You don't know the Fexible Flyer? Well of course, it is a sleigh. How much easier it would have been had we brought the sleigh. But never mind, we had lots of laughs pulling the tree down the mountain and there was champagne and pate and little toasts at the bottom.

I wish you all and especially my wonderful Bloggers from near and the far corners of the world, a very beautiful Christmas and a New Year filled with love, happiness and good health.

Tuesday, December 22, 2009

Peking Duck for Christmas ?

A European Holiday tradition - Duck a l'Orange

IttyBitty and Tilly

A car pulled up. Not so unusual. We have people coming down our lane all of the time. They usually ask silly questions.

A little boy was sitting in the back seat. Tears streaming down his small face. He was clutching a tiny yellow duckling to his chest.

You see, we have a very large pond behind our house.

The little duckling followed me everywhere. I named him "Ittybitty".

After spending a few days and nights in a warm box in our kitchen we decided that it was time to introduce him to the pond. We made a small enclosure of wire fencing, under a tree and partly in the pond. He knew immediately that this was the place where he should have been all along.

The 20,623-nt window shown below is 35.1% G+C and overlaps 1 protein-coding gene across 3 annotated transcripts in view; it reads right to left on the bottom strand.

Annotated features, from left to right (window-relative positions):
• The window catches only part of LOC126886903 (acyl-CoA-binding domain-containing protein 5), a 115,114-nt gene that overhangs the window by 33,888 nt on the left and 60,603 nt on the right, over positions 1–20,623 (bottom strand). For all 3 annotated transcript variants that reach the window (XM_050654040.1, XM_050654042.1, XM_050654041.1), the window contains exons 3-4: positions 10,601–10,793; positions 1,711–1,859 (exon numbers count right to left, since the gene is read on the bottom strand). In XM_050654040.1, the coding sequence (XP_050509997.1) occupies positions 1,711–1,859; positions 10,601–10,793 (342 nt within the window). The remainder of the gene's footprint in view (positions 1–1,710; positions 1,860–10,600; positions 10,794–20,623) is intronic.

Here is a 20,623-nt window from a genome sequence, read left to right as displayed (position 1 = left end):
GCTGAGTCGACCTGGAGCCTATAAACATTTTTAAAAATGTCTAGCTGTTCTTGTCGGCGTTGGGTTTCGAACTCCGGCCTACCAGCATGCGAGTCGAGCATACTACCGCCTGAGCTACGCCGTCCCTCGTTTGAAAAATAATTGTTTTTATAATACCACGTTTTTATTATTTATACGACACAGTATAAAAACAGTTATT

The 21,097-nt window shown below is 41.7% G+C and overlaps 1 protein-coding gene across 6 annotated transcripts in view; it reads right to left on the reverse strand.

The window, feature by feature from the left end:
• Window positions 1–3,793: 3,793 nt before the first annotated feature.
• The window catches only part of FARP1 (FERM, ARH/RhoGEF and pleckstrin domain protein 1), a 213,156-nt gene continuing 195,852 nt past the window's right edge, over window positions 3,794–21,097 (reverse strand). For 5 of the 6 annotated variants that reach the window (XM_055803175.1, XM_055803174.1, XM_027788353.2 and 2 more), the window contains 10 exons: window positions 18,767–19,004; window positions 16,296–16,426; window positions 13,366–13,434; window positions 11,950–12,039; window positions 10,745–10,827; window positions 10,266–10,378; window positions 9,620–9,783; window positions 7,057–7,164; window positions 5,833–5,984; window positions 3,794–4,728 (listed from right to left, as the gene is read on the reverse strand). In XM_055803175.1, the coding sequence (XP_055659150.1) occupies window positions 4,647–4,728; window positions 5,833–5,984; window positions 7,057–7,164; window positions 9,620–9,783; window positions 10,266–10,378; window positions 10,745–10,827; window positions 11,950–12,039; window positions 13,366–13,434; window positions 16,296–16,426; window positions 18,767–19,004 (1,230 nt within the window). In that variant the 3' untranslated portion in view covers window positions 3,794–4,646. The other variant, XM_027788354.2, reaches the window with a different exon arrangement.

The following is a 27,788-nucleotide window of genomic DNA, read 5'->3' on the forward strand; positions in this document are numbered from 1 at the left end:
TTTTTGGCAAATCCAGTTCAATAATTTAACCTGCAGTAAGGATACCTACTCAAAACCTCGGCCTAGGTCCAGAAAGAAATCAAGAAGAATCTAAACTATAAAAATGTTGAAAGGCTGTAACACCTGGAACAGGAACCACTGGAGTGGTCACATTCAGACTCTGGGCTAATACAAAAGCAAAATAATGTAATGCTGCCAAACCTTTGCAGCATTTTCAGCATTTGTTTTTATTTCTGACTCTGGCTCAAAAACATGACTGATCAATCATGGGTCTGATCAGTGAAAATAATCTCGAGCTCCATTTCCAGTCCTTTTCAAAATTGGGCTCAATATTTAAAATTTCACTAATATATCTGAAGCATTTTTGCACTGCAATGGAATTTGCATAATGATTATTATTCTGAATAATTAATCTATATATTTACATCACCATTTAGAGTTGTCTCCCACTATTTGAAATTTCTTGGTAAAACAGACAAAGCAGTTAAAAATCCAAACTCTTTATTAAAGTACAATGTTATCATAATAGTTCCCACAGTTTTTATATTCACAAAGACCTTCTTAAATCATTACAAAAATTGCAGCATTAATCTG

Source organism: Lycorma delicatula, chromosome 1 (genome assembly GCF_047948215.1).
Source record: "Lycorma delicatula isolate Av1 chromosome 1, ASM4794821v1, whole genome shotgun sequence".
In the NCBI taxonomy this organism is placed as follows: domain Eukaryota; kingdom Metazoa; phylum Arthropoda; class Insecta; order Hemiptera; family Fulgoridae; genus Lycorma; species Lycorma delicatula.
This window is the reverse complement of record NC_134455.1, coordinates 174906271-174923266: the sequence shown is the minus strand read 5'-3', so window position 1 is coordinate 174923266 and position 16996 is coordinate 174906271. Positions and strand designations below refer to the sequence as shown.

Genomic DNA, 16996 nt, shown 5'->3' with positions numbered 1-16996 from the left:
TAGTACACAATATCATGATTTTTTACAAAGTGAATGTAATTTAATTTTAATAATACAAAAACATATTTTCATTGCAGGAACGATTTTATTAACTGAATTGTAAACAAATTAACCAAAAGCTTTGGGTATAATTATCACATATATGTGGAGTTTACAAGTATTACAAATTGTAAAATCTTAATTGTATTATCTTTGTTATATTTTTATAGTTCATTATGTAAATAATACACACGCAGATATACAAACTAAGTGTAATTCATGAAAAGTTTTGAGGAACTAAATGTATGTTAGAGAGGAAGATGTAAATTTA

A long way away, clear across the pond, Tilly, our resident goose, was watching our every move. Tilly can be quite bossy. She likes to pick up ducks and toss them away from the feeding trough. She bosses the wild geese. She chases the dogs and cat.

She was churning the water to get to the tiny creature. I picked up a stick, just in case. Tilly swam to the wire fence, lifted it and claimed Ittybitty. From then on, the two were inseparable.

A few weeks later, the little boy came by to see his friend. He called and called for it. That was the last time the small boy came to see his duckling. It didn't know him anymore.

Ittybitty turned out to be a big and fat Peking Duck. She abandoned Tilly and took up with three beautiful Greenheads (Mallard Ducks). The Greenhead boys, always two on her left and one on her right, accompany Ittybitty to wherever she wants to go.